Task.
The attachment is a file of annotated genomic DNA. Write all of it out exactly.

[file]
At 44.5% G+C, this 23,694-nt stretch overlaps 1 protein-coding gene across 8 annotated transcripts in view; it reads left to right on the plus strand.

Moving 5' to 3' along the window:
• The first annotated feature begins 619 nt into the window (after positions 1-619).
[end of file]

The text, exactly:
At 44.5% G+C, this 23,694-nt stretch overlaps 1 protein-coding gene across 8 annotated transcripts in view; it reads left to right on the plus strand.

Moving 5' to 3' along the window:
• The first annotated feature begins 619 nt into the window (after positions 1-619).